My daughter asked me this weekend if I thought all adoptees “have issues.” She said she knows many adoptees who say adoption had no effect on them, so how could it affect their parenting. I told her I would have said the same thing before my search.

To say being adopted had no impact on my life to me would be like an African American or Asian American or Mexican American saying their race had no effect on their life or who they grew up to be. The circumstances of your birth shape your life and your world view. This impacts every relationship you have, the one you have with yourself, your parents (birth and adoptive), your siblings and yes even your children.

What did being raised by an adopted mom mean for Victoria. It meant she lived as my only mirror for the first 2O years of her life. It meant she was raised by a woman whose fear of rejection often outweighed her parental common sense. It meant, out of my fear of abandoning my adoptive mother who saved me, I often chose being a better daughter to my own mother than being the best mother to my own daughter. It meant also meant she learned she was not blood related to her grand parents on my side, she had only half her genetic code as well.

I wonder also if it meant that in some quasi narcissistic way if I did not subconsciously push her to become as much like me as possible. Perhaps driven by my desire to deeply connect to someone just like myself, I gave her less room and permission to individuate, wanting to keep my mirror image as intact as possible. While I always encouraged her be herself and become something very unique in the world. Did my words and my actions send her different messages?

Two days ago my daughter got a tattoo and despite my knowledge that I support her commitment to herself, her journey to finding herself, her ownership of her life and her body, the Mom in me who looked to my daughter as my only mirror for so many years, cried out, “Why? What are you doing? This is not you. This is not US.”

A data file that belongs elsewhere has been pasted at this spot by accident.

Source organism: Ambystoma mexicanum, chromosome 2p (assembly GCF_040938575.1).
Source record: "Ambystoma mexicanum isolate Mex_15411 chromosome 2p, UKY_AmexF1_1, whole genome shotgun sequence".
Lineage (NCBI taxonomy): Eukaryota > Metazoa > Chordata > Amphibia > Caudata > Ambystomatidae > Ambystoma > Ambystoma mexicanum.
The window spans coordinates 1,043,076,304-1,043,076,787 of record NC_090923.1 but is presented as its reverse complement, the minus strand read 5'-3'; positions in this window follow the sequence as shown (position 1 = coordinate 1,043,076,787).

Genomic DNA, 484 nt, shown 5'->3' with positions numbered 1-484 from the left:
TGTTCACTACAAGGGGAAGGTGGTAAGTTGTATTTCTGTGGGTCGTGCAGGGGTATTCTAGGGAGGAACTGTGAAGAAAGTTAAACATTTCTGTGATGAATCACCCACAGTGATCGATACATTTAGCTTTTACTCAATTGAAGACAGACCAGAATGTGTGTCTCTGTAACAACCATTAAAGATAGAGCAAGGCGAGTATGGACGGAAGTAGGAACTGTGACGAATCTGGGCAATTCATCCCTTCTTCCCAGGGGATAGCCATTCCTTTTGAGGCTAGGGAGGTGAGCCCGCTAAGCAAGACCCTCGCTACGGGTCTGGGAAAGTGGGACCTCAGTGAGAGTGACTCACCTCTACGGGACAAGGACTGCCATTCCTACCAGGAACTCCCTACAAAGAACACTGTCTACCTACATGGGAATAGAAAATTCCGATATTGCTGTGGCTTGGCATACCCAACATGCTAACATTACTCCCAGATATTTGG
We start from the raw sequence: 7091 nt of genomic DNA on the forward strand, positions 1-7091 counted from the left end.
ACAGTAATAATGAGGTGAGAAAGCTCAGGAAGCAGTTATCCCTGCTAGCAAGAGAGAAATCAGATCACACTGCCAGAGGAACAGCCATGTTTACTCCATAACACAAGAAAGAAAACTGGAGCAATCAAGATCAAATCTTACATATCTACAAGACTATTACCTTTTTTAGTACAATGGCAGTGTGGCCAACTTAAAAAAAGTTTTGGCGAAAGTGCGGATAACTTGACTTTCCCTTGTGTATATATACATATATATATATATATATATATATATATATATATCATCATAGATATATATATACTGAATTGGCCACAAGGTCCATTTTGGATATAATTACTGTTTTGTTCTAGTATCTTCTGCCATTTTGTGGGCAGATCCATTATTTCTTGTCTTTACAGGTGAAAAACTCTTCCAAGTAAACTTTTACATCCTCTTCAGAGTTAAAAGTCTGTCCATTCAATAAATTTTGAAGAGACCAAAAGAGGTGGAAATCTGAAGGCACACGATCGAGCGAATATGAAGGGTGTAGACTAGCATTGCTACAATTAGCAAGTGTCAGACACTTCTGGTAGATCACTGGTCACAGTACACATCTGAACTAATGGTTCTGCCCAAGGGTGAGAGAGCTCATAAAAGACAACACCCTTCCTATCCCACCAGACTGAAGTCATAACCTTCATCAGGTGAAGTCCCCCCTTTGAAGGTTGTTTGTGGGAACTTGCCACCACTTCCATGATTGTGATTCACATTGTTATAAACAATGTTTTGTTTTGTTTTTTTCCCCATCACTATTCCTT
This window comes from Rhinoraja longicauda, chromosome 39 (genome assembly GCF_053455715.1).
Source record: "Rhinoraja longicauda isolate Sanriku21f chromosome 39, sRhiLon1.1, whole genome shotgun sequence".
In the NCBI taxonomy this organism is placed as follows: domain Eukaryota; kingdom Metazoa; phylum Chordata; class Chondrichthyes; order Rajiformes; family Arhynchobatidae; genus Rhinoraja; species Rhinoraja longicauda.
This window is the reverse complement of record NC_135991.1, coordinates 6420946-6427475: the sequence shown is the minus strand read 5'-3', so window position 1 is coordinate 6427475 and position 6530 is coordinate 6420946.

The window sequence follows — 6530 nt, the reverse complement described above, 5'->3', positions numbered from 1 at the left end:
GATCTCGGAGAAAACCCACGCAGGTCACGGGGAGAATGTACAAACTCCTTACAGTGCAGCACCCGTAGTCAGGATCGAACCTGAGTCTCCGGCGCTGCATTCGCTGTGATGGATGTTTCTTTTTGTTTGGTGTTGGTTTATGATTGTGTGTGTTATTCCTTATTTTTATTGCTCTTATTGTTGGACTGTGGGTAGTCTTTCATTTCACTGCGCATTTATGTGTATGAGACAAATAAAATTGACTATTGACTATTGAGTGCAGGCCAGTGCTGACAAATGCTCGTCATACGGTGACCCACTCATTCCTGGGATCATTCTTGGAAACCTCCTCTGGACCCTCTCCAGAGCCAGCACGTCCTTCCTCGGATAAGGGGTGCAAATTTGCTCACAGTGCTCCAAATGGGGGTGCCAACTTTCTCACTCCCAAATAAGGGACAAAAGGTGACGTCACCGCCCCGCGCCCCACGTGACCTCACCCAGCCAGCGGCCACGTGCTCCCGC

My reaction was fast and furious, it came from my gut, and it made no sense to my brain. And then I realized my reaction was about ME. This is not ME…my daughter is not ME…SHE is not ME.

I believe this is a hard thing for many parents to get past – separating their selves from their children. I would argue that for an adoptee it is even more difficult.

For so long – as I believed she was all I had to see myself in – I believe I got lost in her mirror. Through the healing of my recent reunion – the finding of my many mirrors – the adoptive mother in me is beginning to accept that while my daughter does mirror me, she is not my reflection. We are two different women. One who would wear tattoos and one who would not. I am so very proud of her. Every day she teaches me something more about  myself, actually about both of us.

For so many years she has said over and over again, “I am NOT YOU Mom!”

And I finally understand what she means. I am a blessed mother to have her love and understanding and insight. She has watched me grow up almost as much as I have watched her, and sometimes she is way ahead of me.

PS. Please check out Victoria’s blog Vibrantly Victoria. 

How does/did being an adoptive or sinlge parent affect your relationships and parenting of your children? I would love to hear comments about it!

About the Author

~ “Who in the world am I? Ah, that's the great puzzle.” ― Lewis Carroll, Alice in Wonderland I am this: Reunited Adoptee/Daughter, Inspired Writer/Author, Wanna Be Yogi/Techie, Advocating Adoption Reform/Komen 3-Day 60 Mile Walker, Hungry Organic/Optimist, Lover of Coffee/Wine/Cheese, that’s me.